It is painful to state that the concept of violence against women could begin from the time of her conception to the time of her death. A pregnant woman’s quest to know the sex of the child in her womb is sometimes not unconnected with her intention to abort the child if it is found to be a girl so as to avoid societal rejection.  In some societies women may be killed for bearing female children.In other communities, the death of a wife is seen as the final pep or respect to the burial of her husband and she could be burnt alive on his funeral pyre.

The justice system and indeed religion seem to have failed women in many respects. Very often there is the pretence that justice is blind to the issue of gender of an accused person or in the exercise of fundamental human rights and that if anything, being female could work in favour of the woman.

Women have over the years experienced either total rejection by the society or are imposed upon liabilities for the misdeed of men because the society finds it easier to do so especially since most of the lawmakers are men.

Claiming to wear the blindfold of impartiality when dealing with issues relating to humans can create inequality especially if we deal equally with those who are unequal. Real equality means treating as equals while taking into account the historic imbalances and differences.

In most cases, because of the general belief that female children cannot bear the name of theirlineage to the end due to the fact that they will marryand bear other people’s names, they are rejected by the society.In such cultures, when it is discovered that a woman is pregnant, what will determine whether or not she should abort will be the sex of the child. While the male child is celebrated, the female is abhorred and viewed as a source of waste of resources.Her right to education and dignity are often violated during her life time and in most cases she is seen as the reason for every wrong in the society.


The Chambers 20th century Dictionary defines a girl as‘a female child, a daughter, a young unmarried woman, a woman irrespective of age.’ This definition throws up a further question as to who is a female? The Oxford Advanced Learners Dictionary defines a female as, ‘a woman or a girl, an animal that can lay eggs or give birth to babies.’ A woman is defined as an adult female human.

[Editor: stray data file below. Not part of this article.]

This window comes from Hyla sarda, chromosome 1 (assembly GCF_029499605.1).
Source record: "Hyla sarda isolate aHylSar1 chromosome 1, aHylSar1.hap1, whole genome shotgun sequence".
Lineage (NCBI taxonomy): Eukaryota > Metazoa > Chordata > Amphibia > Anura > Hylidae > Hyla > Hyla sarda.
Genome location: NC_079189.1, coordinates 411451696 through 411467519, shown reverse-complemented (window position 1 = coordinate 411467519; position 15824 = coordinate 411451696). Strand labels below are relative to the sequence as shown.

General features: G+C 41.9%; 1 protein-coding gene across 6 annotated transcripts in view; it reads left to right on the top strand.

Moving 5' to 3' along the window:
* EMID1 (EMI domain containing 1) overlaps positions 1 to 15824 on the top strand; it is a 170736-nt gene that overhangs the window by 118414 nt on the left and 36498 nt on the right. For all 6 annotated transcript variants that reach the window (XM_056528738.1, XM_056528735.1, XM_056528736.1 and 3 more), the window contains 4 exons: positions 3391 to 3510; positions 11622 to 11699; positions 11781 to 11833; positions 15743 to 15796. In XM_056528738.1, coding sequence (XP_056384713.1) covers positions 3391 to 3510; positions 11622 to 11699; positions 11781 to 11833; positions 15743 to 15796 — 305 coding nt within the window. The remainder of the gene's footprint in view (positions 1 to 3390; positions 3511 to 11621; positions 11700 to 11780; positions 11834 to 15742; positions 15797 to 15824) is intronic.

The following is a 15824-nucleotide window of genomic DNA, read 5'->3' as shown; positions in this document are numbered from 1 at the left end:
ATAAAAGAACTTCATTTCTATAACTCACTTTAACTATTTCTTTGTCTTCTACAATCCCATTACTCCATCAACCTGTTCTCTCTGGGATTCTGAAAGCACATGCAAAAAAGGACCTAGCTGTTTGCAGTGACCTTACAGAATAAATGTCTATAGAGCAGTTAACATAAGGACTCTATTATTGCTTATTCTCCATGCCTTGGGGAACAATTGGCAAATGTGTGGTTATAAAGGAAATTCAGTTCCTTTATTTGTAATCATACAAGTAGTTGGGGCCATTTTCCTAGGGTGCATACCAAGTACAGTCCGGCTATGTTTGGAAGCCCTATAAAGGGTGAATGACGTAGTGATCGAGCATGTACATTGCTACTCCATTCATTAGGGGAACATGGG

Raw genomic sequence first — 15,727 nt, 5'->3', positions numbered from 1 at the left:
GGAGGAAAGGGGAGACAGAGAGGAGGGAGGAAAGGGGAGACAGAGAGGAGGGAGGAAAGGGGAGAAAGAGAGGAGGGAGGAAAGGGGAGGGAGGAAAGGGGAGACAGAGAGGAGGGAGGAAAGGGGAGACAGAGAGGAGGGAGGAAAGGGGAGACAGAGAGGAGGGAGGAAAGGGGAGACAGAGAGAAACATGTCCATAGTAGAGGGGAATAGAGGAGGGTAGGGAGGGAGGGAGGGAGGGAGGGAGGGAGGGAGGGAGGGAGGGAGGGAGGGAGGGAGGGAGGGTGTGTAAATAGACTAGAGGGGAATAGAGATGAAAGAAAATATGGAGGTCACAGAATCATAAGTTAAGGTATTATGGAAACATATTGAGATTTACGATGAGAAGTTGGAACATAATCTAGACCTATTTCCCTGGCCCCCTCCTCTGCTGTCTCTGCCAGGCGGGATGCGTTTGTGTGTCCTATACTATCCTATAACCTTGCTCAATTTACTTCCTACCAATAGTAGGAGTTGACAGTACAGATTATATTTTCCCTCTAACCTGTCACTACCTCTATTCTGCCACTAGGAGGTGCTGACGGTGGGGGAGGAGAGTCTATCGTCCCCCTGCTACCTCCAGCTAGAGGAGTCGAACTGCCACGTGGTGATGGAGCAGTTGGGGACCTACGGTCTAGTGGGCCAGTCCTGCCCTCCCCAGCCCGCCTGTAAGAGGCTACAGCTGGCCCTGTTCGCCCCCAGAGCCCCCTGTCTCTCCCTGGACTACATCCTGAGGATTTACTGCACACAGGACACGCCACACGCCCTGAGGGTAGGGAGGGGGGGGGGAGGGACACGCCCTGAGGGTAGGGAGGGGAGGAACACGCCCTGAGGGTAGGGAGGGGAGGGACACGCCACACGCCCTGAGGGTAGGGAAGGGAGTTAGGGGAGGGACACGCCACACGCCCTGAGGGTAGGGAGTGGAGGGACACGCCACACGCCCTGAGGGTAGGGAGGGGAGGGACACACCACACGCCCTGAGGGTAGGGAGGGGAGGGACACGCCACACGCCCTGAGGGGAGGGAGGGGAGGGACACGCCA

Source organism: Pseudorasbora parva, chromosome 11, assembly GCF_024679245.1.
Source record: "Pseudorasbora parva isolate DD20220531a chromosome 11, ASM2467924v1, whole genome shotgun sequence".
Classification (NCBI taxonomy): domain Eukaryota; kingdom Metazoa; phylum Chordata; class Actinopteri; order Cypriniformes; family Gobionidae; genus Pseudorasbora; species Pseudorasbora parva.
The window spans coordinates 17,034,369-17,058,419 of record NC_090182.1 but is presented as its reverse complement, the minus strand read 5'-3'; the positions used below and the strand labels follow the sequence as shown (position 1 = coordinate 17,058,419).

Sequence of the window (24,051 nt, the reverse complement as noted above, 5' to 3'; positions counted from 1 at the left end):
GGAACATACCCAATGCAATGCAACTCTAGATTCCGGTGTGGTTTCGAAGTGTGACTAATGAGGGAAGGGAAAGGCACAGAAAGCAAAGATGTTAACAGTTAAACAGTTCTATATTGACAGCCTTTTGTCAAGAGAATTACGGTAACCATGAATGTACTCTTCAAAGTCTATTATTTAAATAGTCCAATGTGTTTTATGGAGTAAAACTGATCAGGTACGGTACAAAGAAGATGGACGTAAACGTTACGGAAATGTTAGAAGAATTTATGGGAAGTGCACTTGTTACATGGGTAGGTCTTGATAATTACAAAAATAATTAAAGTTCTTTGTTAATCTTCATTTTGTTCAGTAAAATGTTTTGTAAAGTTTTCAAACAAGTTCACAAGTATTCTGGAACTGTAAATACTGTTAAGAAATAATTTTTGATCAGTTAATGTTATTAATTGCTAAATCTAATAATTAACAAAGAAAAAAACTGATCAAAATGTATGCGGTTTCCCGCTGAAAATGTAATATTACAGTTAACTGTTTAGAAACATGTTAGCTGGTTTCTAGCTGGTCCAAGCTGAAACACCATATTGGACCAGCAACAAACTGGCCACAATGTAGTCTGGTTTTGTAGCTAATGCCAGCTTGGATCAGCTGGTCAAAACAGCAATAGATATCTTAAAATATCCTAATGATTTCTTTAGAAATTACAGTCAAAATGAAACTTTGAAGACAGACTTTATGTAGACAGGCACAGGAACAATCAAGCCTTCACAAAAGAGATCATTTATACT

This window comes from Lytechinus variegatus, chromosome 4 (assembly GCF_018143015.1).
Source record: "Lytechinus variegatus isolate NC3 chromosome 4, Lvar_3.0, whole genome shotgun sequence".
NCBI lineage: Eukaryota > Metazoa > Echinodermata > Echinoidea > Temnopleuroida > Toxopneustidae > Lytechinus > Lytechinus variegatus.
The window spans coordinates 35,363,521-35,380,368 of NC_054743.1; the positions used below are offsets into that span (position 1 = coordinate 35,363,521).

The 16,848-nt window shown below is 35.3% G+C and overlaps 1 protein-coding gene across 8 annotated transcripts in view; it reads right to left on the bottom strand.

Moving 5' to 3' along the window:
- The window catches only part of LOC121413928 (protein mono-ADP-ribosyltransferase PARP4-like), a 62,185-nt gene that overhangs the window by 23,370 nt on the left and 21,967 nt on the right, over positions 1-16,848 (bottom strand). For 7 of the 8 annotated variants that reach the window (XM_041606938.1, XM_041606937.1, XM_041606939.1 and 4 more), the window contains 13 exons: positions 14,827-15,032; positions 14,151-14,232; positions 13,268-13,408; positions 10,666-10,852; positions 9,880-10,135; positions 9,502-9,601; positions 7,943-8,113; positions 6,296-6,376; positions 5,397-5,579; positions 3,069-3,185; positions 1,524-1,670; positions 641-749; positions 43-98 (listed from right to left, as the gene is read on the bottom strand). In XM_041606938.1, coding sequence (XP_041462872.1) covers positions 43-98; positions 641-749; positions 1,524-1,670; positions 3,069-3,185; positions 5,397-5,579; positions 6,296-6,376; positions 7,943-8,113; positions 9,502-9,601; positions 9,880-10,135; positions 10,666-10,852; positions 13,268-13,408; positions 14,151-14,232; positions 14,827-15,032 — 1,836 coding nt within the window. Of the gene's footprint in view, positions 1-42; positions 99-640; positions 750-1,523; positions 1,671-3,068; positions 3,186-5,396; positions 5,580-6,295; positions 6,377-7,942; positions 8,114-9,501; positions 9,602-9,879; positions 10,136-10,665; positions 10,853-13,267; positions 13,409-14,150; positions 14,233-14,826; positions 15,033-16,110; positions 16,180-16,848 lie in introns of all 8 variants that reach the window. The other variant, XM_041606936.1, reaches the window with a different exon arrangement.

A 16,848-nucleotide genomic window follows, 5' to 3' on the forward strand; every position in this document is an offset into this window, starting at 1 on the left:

The Black’s Law Dictionary defines violence as, ‘physical force unlawfully exercised with the intent to harm.’ It further defines Human Rights as‘the freedoms immunities and benefits that according to modern values (esp. at an international level), all human beings should be able to claim as a matter of right in the society in which they live.’


In Nigeria, the fundamental Rights of persons are enshrined in chapter 4, sections 33 to 46 of the Nigerian1999 Constitution. Every girl, like all other humans is entitled to these rights which shall be considered where necessary.

1. Right to life

S.33 of the constitution provides for the, ‘Right of life’ irrespective of gender. In a similar vein, Article 5 paragraph (1) of the O.A.U Charter, provides, ‘Every child has an inherent right to life. This right shall be protected by law.’ Paragraph (2) stipulates that, ‘state parties to the present charter shall ensure, to the maximum extent possible, the survival, protection, and development of the child.’ Paragraph (3) affirms, that ‘Death sentence shall not be pronounced for crimes committed by children.’This right is impuned when a woman is allowed to abort a child merely because the foetus is found to be female. A woman’sright to life is violated when a widow is to be burnt on her husband’s funeral pyre. In RoopKanwan case, an eighteen year old University student was on September 4, 1987 burnt alive on her husband’s funeral pyre in Deorala, Rajasthan, India. Her husband, an unemployed University graduate died from cancer. Many believed she was a goddess and her shrine became a place of pilgrimage where it was believed that offerings to her could cure them of cancer, the illness that took the life of her husband.

This case sent the human rights community in India into crisis as the debate as to whether sati was right or wrong raged for weeks in the newspapers. While some thought it was a breach of human rights, others thought it was an ethnic culture and was therefore acceptable if the victim does it voluntarily in honour of her husband. Urban centered women’s groups as well as groups of women from all over India were horrified and organized a march in Rajasthan. The Rajasthanis retaliated by filling the streets with thousands of their own ethnic groups. The right to commit sati, they claimed, was part of their ethnic culture. After months of delay, the police finally arrested Roop Kanwar’s  father-in-law and five other members of the family for abetment to suicide. Three months later, the Indian Parliament passed a tough law banning sati, even though an old law already existed, as a sign of central government’s intolerance of these ethnic practices. Though the feminist movement had scored a legal victory, the case exemplified the terrible gulf between human rights and women’s rights activists on the one hand and those who see the status of women as an integral part of their ethnic identity, on the other.